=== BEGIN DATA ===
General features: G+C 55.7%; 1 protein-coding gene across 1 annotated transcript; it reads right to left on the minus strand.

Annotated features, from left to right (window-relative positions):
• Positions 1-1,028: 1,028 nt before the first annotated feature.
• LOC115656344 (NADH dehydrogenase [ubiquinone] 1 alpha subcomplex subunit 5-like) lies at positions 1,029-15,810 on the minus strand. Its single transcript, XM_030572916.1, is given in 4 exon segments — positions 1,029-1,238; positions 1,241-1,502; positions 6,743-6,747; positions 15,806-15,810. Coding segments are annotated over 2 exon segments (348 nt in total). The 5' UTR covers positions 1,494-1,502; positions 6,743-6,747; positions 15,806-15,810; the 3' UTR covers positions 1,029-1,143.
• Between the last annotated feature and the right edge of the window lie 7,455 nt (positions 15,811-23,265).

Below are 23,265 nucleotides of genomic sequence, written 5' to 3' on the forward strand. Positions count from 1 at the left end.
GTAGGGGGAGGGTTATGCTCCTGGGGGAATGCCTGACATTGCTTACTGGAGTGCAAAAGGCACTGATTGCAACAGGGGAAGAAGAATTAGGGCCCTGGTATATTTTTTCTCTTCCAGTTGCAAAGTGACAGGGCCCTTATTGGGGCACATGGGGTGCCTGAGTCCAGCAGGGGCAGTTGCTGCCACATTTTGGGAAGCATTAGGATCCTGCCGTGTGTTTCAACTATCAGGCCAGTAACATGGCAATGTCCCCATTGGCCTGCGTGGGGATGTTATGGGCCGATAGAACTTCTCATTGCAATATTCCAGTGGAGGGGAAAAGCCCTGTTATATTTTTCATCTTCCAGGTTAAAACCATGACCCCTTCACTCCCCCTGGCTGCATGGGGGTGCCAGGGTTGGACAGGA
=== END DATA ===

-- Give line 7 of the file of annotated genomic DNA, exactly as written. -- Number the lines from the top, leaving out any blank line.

GTAGGGGGAGGGTTATGCTCCTGGGGGAATGCCTGACATTGCTTACTGGAGTGCAAAAGGCACTGATTGCAACAGGGGAAGAAGAATTAGGGCCCTGGTATATTTTTTCTCTTCCAGTTGCAAAGTGACAGGGCCCTTATTGGGGCACATGGGGTGCCTGAGTCCAGCAGGGGCAGTTGCTGCCACATTTTGGGAAGCATTAGGATCCTGCCGTGTGTTTCAACTATCAGGCCAGTAACATGGCAATGTCCCCATTGGCCTGCGTGGGGATGTTATGGGCCGATAGAACTTCTCATTGCAATATTCCAGTGGAGGGGAAAAGCCCTGTTATATTTTTCATCTTCCAGGTTAAAACCATGACCCCTTCACTCCCCCTGGCTGCATGGGGGTGCCAGGGTTGGACAGGA